ANGELL GALLERY is pleased to present Lantern, the gallery's second solo exhibition by Toronto-based John Eisler. The exhibition features earlier works not previously exhibited in Toronto, as well as a suite of new paintings. The show runs from February 1 to March 7, 2020 with an opening reception on February 8, 2020 at 2:00 p.m.
John Eisler's art-making process is 'encyclopedic' in that it consists of several steps. First, he applies pigment in various colours and textures onto thin sheets of clear plastic, cataloguing and classifying them before cutting the sheets into different shapes and affixing them to the canvas. His assemblages of jostling forms, because of the translucency of the plastic, feel like back lit stained glass or LCD screens. “I want my paintings to assert themselves,” says Eisler. “I’ve most often worked at a large scale and I enjoy the feeling of being almost overwhelmed, of being inside an environment of painting.”
Two paintings, Monster (2019) and Aviary (2016) serve as a contrast and entry point to the most-recent works in the show, which feel meditative in comparison. The primary hues have been replaced by an organic and restrained palette, and the forms and fields of colour are more consciously arranged. “I'm working with the same processes and materials as the large paintings, and I'm maintaining certain elements, such as a transfer printing process to give the impression of layered and textured surfaces, and a working procedure that mechanically removes my hand,” he explains.
Eisler uses the word 'reiterative' to describe the Cavity paintings (2019-20), a reference to the patient yet persistent repetition of form and composition across the series. Visitors to the studio have read the central circular forms as aerial views of the tops of people's heads, open mouths, faces, smiles, grins, scowls or figures in a landscape. “The irregular geometry references biology, fallibility, the small differences or imperfections, giving an earthly persona to the primary forms,” says Eisler. “The forms are wildly, perhaps hopelessly, open to interpretation, like a familiar face prior to recognition and embrace.”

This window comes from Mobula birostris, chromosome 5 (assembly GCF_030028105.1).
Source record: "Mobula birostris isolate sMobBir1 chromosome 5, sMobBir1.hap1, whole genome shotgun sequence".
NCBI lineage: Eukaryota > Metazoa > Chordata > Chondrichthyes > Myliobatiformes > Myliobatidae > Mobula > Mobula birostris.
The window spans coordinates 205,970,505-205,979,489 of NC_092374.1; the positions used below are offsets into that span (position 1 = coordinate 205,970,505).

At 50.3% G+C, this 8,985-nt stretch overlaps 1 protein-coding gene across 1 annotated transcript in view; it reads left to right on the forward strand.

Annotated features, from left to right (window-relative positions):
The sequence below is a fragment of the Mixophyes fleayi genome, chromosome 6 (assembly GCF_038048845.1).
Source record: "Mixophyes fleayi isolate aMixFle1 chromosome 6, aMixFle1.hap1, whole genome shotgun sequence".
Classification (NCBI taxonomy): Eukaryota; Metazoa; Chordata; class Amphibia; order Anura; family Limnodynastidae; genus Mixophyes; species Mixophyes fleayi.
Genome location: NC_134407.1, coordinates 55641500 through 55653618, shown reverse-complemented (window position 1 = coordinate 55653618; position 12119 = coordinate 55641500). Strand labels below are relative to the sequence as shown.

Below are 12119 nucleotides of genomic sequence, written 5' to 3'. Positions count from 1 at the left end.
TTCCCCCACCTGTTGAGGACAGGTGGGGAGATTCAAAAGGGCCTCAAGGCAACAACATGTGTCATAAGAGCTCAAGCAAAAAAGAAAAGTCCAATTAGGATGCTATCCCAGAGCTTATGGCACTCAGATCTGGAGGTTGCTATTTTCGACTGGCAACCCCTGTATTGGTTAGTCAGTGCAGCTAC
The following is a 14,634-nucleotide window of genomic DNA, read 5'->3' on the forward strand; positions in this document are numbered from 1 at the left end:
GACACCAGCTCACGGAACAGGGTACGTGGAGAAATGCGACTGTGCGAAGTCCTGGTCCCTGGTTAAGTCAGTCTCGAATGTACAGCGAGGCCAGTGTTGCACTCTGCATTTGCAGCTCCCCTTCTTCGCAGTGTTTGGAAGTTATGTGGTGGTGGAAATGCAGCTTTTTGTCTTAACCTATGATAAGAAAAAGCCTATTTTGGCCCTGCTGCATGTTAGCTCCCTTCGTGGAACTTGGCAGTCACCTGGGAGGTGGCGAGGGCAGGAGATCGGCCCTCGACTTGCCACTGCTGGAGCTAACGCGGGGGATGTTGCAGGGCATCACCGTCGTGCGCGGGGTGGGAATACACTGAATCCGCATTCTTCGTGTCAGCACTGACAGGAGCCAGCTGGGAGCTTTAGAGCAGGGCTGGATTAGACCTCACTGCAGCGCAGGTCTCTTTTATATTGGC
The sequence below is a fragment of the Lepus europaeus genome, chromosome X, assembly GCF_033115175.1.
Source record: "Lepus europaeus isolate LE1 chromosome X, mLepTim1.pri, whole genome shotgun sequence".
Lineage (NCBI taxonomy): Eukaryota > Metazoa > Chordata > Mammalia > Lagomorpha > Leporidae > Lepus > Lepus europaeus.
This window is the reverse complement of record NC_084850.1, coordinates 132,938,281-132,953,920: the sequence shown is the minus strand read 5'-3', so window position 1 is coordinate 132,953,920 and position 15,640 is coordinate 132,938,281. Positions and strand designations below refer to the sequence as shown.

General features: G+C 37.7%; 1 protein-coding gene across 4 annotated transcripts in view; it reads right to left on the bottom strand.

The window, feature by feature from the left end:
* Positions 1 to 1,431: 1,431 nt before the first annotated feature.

The large works Curtain 1 and Curtain 2 (2015) consist of stretched PVC that has been coated in acrylic and then perforated. The surfaces have been subtracted from in linear patterns, like an obscure text composed of tiny absences. The shadows cast on the walls behind migrate these pieces into the realm of sculpture, enhancing the impression that the surfaces are penetrable membranes through which viewers could read or pass. Unlike Eisler's earlier paintings, which seem intent on revealing all while keeping viewers at a physical remove, these works beckon viewers to come closer and engage in quiet moments of contemplation. “While painting, my thinking is changed, my brain and body are different,” says the artist. “I hope viewers experience something equally transformative when looking at the work.” - Bill Clarke
Installation photographs by Alex Fischer.